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192. Hamilton: An American Musical – This Just In (#20)

Hosted by Andrew Quinn and Darren Mooney, and this week with special guest Deirdre Mulomby, The 250 is a (mostly) weekly trip through some of the best (and worst) movies ever made, as voted for by Internet Movie Database Users.

This time, Thomas Kail’s Hamilton: An American Musical.

Reconstructed from a pair of live theatrical recordings and additional material compiled in June 2016, Hamilton features one of the last performances from the original Broadway cast of Lin-Manuel Miranda’s record-breaking smash hit cultural sensation, available on streaming for the first time.

At time of recording, it was ranked 20th on the list of the best movies of all time on the Internet Movie Database.

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Non-Review Review: Mary, Queen of Scots

Mary, Queen of Scots is unfocused and unmoored.

Mary, Queen of Scots feels like it should be a star vehicle for Saoirse Ronan. This makes sense. Ronan is a star in ascent. She has three Oscar nominations, and has recently headlined films with broad appeal like Brooklyn and Lady Bird. The concept of building a star vehicle for Ronan from the life and times of Mary Stuart seems like a good idea. Ronan experimented with larger-scale films in her teens like The Lovely Bones or The Host, but it seems perfectly reasonable to have her approach a large scale period drama as a genuine movie star.

Beth left unsaid.

However, Mary, Queen of Scots suffers from what feels like a crisis of confidence. The film’s second-billed lead is Margot Robbie, a successful Oscar-winning actor with similar star wattage to Ronan. Despite the fact that Mary Stuart retained the title of the film, Mary, Queen of Scots has largely been sold and marketed as a film with two leads; consider the misguided #dearsister hashtag publicity campaign, or the misguided branding on the character-focused profiles. It often seems like Mary, Queen of Scots clumsily aspires to be a biography of Queen Elizabeth I.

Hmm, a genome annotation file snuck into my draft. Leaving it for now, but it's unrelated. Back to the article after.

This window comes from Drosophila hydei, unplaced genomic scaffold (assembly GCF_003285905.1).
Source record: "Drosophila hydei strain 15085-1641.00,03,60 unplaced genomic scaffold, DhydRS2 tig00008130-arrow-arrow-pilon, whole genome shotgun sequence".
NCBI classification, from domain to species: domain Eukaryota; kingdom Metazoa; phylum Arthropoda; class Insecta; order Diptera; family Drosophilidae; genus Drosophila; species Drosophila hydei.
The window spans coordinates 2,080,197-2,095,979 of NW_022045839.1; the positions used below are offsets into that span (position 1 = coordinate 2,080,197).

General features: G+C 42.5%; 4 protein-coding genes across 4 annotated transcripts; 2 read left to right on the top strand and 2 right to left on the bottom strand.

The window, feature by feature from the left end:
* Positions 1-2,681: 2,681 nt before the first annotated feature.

Mary, Queen of Scots is never entirely sure whether it wants to be a character-driven story focused on one woman’s life or a two-hander about lives in parallel. Watching the film, it feels like the decision was repeatedly taken and revised at various points during production, never committing to one approach for fear that it might preclude the other. The result is uneven and disjointed. Mary, Queen of Scots devotes enough time to Queen Elizabeth I that she feels like a major player, but only managed to get Ronan and Robbie together on set for a single day.

Queen of hearts.

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Non-Review Review: The Young Victoria

There are a few period dramas about classical nobility released every year. Most of them, such as The Dutchess are fairly bland and lifeless affairs – indeed, it’s hard to create an energy or dynamism around a world most of us have never known which is built upon self-restraint and self-control. The tendency is towards po-faced self-importance and excessive melodrama. While I would be hard pressed to describe The Young Victoria as “exciting” or “thrilling”, it is one of the better period pieces I have seen to focus on the British Royal Family, perhaps because – despite the impressive scope of its subject matter (Queen Victoria was, as the end titlecard informs us, the longest-serving monarch of Great Britain) – it remains tightly focused. It’s a story of courtship and romance, loyalty and dependency. It’s a genuinely and honestly romantic film.

Royalty and politics make strange bedfellows...

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